TransCanada (NYSE:TRP) is one of the largest energy infrastructure companies in North America. That status didn't come overnight. The company has steadily grown over the years, increasing its asset base from 26 billion Canadian dollars ($19 billion) in 2000 to CA$88 billion ($64.5 billion) as of the end of last year. More importantly, that growth has amounted to much more than just empire building, as evidenced by the fact that it has delivered a 14% average annual return over that time frame and grown its dividend 212.5%.
The company expects more of the same over the next decade. In fact, it is currently in the midst of a five-year expansion phase designed to deliver 8% to 10% compound annual dividend growth through 2020, driven by CA$23 billion ($16.9 billion) of capital projects currently under development. Meanwhile, with nearly twice as many commercially secured projects waiting in the wings, the company should be meaningfully larger a decade from now.
The 2020 transformation is already underway
TransCanada launched its current expansion phase at its Investor Day in November of 2015. At the time, the company unveiled that it had CA$13 billion ($9.5 billion) of short-term growth projects underway, along with CA$35 billion ($25.7 billion) of commercially secured projects in development. Those projects, combined with the fact that 90% of its earnings come from stable fee-based contracts or regulated assets, gave the company the confidence that it could accelerate its dividend growth rate from the 7% compound annual rate it delivered from 2000 to 2015 up to 8%-10% average annual growth through 2020.
Last year, however, the company completed a transformational transaction to acquire Columbia Pipeline Group, which kicked growth up another notch. As a result of that deal and some other changes, the company now expects dividend growth to come in toward the high end of its 8% to 10% range. Meanwhile, that transaction added a slew of new growth projects to its backlog so that it now has CA$23 billion ($16.9 billion) of near-term projects in development, and a long-term backlog consisting of more than CA$45 billion ($33 billion) of additional growth projects.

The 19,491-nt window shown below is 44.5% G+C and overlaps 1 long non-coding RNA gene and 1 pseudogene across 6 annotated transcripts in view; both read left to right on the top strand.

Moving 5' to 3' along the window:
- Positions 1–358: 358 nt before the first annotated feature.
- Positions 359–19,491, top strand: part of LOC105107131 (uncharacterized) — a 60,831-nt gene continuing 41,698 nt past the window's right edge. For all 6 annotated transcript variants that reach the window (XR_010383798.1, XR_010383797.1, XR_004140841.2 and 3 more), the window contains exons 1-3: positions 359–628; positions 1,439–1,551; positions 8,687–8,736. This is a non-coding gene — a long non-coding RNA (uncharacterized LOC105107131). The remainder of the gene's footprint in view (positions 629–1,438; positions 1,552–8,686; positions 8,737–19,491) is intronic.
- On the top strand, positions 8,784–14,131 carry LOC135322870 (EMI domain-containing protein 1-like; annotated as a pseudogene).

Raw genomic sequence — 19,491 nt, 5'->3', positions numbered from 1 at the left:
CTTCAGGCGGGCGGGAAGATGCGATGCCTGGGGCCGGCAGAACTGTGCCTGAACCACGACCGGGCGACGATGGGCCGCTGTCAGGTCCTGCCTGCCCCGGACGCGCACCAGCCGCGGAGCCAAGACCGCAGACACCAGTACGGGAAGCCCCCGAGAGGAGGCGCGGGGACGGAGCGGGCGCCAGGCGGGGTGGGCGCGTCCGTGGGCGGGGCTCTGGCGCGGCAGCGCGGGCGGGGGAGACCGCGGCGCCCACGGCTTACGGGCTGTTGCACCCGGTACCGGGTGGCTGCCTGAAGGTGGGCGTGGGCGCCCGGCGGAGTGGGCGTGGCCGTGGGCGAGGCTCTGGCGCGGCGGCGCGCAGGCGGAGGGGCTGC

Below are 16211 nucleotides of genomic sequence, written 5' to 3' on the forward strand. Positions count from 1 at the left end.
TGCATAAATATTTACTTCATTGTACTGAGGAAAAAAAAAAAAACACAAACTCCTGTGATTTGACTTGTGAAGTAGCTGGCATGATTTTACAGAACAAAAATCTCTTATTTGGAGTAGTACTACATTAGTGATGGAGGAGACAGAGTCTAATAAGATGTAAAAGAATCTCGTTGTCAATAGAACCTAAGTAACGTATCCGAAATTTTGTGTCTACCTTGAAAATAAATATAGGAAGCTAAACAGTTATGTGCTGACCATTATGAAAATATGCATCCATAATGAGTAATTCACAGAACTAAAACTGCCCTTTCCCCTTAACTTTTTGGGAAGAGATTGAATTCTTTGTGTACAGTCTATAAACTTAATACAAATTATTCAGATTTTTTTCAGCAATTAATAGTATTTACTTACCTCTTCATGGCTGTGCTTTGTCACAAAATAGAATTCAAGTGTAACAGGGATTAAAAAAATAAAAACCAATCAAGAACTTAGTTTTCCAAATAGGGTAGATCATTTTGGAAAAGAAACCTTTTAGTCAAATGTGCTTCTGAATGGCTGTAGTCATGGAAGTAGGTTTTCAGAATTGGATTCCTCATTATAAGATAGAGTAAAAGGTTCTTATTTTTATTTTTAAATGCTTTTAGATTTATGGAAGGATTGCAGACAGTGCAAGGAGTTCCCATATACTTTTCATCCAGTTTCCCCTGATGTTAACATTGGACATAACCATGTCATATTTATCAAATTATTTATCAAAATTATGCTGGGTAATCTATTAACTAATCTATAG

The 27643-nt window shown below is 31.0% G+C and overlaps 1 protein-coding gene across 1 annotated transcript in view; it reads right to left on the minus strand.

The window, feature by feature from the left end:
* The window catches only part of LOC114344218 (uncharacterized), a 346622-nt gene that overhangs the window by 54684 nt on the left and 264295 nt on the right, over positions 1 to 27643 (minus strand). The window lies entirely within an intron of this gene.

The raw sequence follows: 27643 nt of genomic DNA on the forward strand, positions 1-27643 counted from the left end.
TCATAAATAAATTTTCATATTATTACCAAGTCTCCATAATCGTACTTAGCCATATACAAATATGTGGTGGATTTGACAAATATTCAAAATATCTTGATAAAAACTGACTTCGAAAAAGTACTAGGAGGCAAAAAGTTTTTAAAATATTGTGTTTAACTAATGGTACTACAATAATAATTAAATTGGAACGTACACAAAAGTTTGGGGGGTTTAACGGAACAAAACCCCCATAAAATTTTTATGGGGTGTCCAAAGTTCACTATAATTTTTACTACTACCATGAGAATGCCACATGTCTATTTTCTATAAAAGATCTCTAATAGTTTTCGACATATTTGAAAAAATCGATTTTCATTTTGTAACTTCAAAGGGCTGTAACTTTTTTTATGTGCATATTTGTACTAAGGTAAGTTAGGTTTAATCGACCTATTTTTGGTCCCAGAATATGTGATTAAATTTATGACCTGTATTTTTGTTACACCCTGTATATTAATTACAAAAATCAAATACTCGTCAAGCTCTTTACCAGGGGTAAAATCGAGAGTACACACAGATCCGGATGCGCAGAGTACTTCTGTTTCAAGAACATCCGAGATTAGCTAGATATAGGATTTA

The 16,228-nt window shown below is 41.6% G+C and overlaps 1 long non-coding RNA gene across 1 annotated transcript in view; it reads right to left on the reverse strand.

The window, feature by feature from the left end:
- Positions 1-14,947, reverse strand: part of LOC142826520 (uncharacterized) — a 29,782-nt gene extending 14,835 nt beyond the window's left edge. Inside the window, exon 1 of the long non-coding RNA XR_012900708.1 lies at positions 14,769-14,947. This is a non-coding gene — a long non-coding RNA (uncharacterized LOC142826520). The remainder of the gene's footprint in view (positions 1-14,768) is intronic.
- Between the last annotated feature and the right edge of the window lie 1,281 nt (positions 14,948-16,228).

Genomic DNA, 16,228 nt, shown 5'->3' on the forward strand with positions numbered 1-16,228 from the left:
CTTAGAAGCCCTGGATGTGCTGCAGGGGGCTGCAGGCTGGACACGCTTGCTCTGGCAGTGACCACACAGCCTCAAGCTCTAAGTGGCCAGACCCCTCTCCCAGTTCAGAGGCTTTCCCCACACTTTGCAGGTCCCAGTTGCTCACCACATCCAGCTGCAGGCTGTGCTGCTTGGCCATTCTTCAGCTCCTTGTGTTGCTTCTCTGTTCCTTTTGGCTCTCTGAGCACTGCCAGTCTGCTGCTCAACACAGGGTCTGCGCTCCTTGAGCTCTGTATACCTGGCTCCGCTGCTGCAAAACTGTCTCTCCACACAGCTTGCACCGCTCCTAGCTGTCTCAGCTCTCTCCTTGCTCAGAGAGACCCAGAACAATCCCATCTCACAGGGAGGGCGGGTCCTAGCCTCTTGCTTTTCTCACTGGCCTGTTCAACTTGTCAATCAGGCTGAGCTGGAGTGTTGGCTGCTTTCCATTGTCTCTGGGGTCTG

Locked and loaded for more
With its growth secured through 2020, TransCanada has focused more of its attention on extending growth further into the future by moving projects in its long-term backlog from concept to construction. The company made some notable progress in that pursuit during the first quarter.
Topping that list was the receipt of a presidential permit to construct the $8 billion Keystone XL pipeline. With that permit in hand, the company is working with shippers to ensure it still has enough commercial support to move forward with the project after years of delays. If the company has the commercial support and obtains approval from the state of Nebraska, it could sanction this project by the end of 2017.
In addition to that, the company announced that it's seeking a variance to build the CA$1.4 billion ($1 billion) North Montney Pipeline project. Initially, that project was expected to help feed natural gas to the Northwest LNG project that's currently under development by Malaysian liquefied natural gas (LNG) giant Petronas as part of the larger CA$5 billion ($3.7 billion) Prince Rupert Gas Transmission project. However, after securing 20-year contracts from 11 shippers for 1.5 billion cubic feet per day of capacity, TransCanada no longer needs the Northwest LNG project to support the North Montney Pipeline.
Meanwhile, the company got some good news earlier this year when oil supermajor Royal Dutch Shell (NYSE:RDS.A)(NYSE:RDS.B) said that it still sees its LNG Canada project as a viable option to bring Canadian natural gas to the global LNG market. Royal Dutch Shell made that announcement when it decided to stop development on another potential LNG project in Canada at Prince Rupert. That decision is a big win for TransCanada in two ways. First, Shell's project could eventually trigger TransCanada's CA$4.8 billion ($3.2 billion) Coastal Link Pipeline project, which is one of four transformational projects in its long-term backlog, along with Keystone XL, Prince Rupert Gas Transmission, and the Energy East Pipeline. Furthermore, because Shell chose LNG Canada over Prince Rupert LNG, rival Enbridge (NYSE:ENB) won't get to build the Westcoast Connector Gas Transmission project that would have supported the other proposed Shell facility.
The TransCanada of a decade from now will most likely look similar to the TransCanada of today. The only difference is that the company should be substantially larger, given that it's currently working on CA$68 billion ($49.9 billion) of growth projects, which have the potential to grow the company's asset base by 77%. That's assuming it completes all the projects in its backlog and doesn't add any new ones or make additional acquisitions. More importantly, that growth will likely create significant value for investors, given the company's history of delivering value-enhancing growth.